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QtCreator 3.1 and Qt5: The GDB Process Terminated

Date: 29-May-2014/14:07:28-4:00

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So, I keep upgrading Qt Creator and finding yet another broken debugger scenario. Don't get me wrong--I love me some Qt. But I would be lying if I said this wasn't becoming an annoying pattern. The otherwise very-tight Qt Creator just seems to have a blind spot w.r.t. making debugging work out of the box (at least in my personal experience, now repeated several times).
Note It's a bit of a morale-killer when Microsoft has a more turnkey environment for C++ UI dev than the open source community seems to be able to put together. Such a shame when Qt Creator is so close! I've written about it before.
In this case I started from a fresh kubuntu-14.04-desktop-i386.iso. I installed Qt 5.3 and Qt Creator 3.1, and hit another wall. Every time a breakpoint was hit, it would error out with GDB terminating. I wasted a couple nights trying various dead ends--downgrading the debugger to Python 2, installing the alpha of Qt Creator, doing other kinds of Cargo Cult science.
But there's no substitute for actually pinpointing the source of the problem. Which I did. As before I'll give you all the benefit of my experience, as it is.

Quick Intro

Although in theory Qt works with more debuggers than GDB, in practice GDB is the main one you probably are using. An interesting property of GDB is that when you build it, you can embed a Python 2 or Python 3 interpreter inside of it. If you want to kick off some Pythonic thing, there's a "python" keyword you use in GDB. So if you've got the Python 3 sort of Python, you might say:
(gdb) python print("Look.  I'm a debugger, being scripted.")
An additional piece of magic is that if you are running a Python script invoked via the GDB tool that has Python built into it, you can import gdb and get a gdb object. Qt takes advantage of this with a set of scripts that it uses to automate the debugger.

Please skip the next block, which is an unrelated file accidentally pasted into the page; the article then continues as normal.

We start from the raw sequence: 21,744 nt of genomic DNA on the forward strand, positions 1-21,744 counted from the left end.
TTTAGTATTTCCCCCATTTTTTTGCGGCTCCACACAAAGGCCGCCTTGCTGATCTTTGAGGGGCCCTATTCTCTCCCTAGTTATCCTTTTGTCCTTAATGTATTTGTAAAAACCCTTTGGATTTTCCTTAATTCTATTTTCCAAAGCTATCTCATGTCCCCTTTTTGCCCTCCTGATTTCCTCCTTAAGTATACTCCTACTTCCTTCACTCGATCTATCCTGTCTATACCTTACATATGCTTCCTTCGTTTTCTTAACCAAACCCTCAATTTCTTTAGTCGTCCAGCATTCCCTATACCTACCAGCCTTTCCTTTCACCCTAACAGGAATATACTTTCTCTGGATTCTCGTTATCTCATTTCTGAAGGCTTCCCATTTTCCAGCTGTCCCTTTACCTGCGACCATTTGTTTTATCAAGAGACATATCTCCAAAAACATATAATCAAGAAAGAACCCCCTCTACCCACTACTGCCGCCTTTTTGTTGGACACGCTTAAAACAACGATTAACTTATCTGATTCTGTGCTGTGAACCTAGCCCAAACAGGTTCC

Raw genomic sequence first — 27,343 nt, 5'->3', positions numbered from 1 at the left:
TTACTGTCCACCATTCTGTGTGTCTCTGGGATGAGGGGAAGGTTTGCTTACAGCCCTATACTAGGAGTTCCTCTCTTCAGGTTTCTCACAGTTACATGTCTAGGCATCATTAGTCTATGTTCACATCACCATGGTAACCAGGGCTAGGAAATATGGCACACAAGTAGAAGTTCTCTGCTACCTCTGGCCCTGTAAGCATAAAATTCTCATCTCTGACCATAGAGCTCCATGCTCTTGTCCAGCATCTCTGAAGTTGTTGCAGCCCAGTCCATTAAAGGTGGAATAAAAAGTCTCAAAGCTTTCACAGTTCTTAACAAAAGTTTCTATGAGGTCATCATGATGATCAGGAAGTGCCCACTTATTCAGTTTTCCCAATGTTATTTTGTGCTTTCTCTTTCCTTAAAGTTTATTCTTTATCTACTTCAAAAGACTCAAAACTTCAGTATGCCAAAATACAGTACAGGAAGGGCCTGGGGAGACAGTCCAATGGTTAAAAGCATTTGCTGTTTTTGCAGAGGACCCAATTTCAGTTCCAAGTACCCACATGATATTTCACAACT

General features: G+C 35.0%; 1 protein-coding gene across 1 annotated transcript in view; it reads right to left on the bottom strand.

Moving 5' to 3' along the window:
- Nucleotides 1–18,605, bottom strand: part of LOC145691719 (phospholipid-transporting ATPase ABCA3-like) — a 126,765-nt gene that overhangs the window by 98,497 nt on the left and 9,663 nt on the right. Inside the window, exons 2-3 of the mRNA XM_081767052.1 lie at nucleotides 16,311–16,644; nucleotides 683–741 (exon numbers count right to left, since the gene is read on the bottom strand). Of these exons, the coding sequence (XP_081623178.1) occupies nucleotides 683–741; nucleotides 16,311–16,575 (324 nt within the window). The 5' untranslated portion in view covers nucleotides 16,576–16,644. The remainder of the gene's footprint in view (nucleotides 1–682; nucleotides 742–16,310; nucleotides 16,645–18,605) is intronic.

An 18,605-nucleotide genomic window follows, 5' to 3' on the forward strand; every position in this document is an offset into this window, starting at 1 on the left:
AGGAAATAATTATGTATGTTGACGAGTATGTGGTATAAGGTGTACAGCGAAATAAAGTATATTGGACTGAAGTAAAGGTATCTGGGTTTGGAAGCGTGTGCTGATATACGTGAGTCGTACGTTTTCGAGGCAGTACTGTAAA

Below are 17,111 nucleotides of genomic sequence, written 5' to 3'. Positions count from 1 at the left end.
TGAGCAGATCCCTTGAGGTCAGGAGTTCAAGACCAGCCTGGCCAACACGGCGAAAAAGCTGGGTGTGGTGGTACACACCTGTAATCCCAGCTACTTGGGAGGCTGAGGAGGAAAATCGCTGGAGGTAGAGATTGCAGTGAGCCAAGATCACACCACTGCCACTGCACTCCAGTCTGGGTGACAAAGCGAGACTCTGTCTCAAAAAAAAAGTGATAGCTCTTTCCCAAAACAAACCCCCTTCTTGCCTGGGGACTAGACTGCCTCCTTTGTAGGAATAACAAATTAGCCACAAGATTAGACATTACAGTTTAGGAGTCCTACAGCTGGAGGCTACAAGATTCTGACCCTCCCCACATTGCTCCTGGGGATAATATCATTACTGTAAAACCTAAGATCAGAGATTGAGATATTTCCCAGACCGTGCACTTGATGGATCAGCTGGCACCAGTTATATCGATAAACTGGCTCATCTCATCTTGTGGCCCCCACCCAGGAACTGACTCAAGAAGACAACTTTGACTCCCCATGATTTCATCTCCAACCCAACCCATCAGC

You can edit those scripts if you feel like it. If you accept the default installation options, you'll probably find them in /opt/Qt/Tools/QtCreator/share/qtcreator/debugger. A couple of important files are dumper.py and gdbbridge.py.

The problem

We all wish things "just worked" and that we didn't have to edit such files. But in my case, I had to. Because after digging and delving it turned out that Python was asking to read a ridiculous amount of memory, causing a crash. The symptom was the debug log saying "virtual memory exhausted"... when the reality was that it was asking for a wacky number that the C of GDB interpreted as a negative number (and Python interpreted as a really big positive number).
The error you get in the debugger window (you can turn it on with Window->Views->Debugger Log) looks a bit something like this:
>~"/build/buildd/gdb-7.7/gdb/utils.c:1073: internal-error: virtual memory exhausted.\nA problem internal to GDB has been detected,\nfurther debugging may prove unreliable.\nQuit this debugging session? "
>~"(y or n) [answered Y; input not from terminal]\n"
>~"/build/buildd/gdb-7.7/gdb/utils.c:1073: internal-error: virtual memory exhausted.\nA problem internal to GDB has been detected,\nfurther debugging may prove unreliable.\nCreate a core file of GDB? "
>~"(y or n) [answered Y; input not from terminal]\n"

24bb options:fancy,autoderef,dyntype,partial,tooltiponly vars:tooltip.7669657754776f expanded:return,local,watch,inspect typeformats: formats: watchers:7669657754776f23746f6f6c7469702e3736363936353737353437373666 stringcutoff:10000

dHANDLE GDB ERROR: The gdb process was ended forcefully
dGDB PROCESS FINISHED, status 1, code 0